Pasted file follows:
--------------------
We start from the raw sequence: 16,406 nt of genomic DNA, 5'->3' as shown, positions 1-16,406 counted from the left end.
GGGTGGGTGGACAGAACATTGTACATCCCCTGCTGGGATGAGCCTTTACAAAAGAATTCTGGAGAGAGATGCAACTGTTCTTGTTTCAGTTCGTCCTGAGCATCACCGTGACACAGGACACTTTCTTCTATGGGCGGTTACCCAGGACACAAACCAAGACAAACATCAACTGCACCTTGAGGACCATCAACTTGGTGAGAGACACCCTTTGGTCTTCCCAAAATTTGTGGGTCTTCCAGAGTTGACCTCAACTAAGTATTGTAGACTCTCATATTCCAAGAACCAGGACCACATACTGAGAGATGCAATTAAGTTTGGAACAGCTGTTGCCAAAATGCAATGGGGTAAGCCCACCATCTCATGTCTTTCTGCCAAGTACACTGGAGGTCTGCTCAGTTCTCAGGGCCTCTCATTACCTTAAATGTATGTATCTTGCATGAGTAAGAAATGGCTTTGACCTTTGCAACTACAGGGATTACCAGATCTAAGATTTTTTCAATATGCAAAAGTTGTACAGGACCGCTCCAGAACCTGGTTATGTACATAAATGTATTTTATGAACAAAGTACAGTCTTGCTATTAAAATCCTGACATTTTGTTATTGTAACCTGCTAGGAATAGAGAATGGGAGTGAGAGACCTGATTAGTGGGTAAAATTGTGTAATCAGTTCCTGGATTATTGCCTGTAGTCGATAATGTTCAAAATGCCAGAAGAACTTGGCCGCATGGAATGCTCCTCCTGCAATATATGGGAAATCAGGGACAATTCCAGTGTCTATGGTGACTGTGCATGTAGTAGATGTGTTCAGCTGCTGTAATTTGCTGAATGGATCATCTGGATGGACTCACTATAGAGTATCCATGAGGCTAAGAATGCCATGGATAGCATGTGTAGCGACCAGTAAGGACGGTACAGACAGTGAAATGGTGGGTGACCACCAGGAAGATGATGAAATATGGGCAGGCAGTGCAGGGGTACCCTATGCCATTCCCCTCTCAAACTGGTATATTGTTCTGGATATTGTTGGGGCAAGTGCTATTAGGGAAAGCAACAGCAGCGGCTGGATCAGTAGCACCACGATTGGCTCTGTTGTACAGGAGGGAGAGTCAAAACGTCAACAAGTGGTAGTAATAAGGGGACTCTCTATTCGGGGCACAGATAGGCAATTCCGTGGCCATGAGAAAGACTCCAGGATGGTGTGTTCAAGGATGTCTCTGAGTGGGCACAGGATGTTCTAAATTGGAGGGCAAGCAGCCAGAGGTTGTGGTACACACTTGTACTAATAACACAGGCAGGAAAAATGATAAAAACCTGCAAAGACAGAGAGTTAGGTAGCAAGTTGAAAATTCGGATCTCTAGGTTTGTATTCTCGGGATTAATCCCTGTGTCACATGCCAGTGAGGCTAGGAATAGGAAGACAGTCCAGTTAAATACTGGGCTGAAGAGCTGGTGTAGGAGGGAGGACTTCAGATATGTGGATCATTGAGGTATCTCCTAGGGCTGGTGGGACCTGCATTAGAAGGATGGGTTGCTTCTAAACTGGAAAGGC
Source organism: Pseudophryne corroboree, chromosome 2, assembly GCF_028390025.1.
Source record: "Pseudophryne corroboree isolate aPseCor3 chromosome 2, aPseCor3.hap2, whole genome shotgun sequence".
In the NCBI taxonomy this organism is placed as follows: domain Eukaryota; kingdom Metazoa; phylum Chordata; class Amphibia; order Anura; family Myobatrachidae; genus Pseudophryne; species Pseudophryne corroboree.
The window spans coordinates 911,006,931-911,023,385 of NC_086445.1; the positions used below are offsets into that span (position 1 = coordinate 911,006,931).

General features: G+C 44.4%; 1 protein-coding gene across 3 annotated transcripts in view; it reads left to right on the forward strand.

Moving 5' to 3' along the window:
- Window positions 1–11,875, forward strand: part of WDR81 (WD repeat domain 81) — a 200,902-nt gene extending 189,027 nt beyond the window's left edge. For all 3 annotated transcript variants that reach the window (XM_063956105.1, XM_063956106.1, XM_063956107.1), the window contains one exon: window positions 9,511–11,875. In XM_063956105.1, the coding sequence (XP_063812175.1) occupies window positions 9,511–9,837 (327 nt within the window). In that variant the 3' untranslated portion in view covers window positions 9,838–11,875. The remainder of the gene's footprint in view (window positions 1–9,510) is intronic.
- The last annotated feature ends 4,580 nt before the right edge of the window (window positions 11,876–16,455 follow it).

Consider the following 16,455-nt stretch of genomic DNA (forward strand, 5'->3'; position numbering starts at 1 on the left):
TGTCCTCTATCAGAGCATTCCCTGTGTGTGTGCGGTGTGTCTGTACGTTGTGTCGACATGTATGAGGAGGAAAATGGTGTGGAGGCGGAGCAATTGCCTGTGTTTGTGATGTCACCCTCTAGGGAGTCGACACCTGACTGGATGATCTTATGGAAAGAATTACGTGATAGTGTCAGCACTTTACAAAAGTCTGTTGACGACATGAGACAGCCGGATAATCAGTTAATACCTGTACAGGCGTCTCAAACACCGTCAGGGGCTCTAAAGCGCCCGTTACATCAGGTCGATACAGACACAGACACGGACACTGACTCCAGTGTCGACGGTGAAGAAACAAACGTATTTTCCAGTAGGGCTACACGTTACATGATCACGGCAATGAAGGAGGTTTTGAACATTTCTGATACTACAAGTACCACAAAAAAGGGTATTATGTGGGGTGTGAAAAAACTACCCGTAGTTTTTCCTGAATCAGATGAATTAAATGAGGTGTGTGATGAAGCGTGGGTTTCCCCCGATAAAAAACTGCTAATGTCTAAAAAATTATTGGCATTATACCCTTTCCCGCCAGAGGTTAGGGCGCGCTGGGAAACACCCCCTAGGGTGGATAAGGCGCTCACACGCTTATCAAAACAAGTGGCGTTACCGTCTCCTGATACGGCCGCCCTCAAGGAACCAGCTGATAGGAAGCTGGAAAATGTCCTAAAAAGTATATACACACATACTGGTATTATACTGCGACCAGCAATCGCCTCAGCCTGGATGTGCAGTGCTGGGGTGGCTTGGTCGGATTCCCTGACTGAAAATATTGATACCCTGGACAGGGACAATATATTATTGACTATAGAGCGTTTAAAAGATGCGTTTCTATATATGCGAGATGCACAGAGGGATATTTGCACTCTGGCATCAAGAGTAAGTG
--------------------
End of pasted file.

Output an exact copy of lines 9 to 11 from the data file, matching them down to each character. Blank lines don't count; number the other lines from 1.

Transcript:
- Window positions 1–11,875, forward strand: part of WDR81 (WD repeat domain 81) — a 200,902-nt gene extending 189,027 nt beyond the window's left edge. For all 3 annotated transcript variants that reach the window (XM_063956105.1, XM_063956106.1, XM_063956107.1), the window contains one exon: window positions 9,511–11,875. In XM_063956105.1, the coding sequence (XP_063812175.1) occupies window positions 9,511–9,837 (327 nt within the window). In that variant the 3' untranslated portion in view covers window positions 9,838–11,875. The remainder of the gene's footprint in view (window positions 1–9,510) is intronic.
- The last annotated feature ends 4,580 nt before the right edge of the window (window positions 11,876–16,455 follow it).

Consider the following 16,455-nt stretch of genomic DNA (forward strand, 5'->3'; position numbering starts at 1 on the left):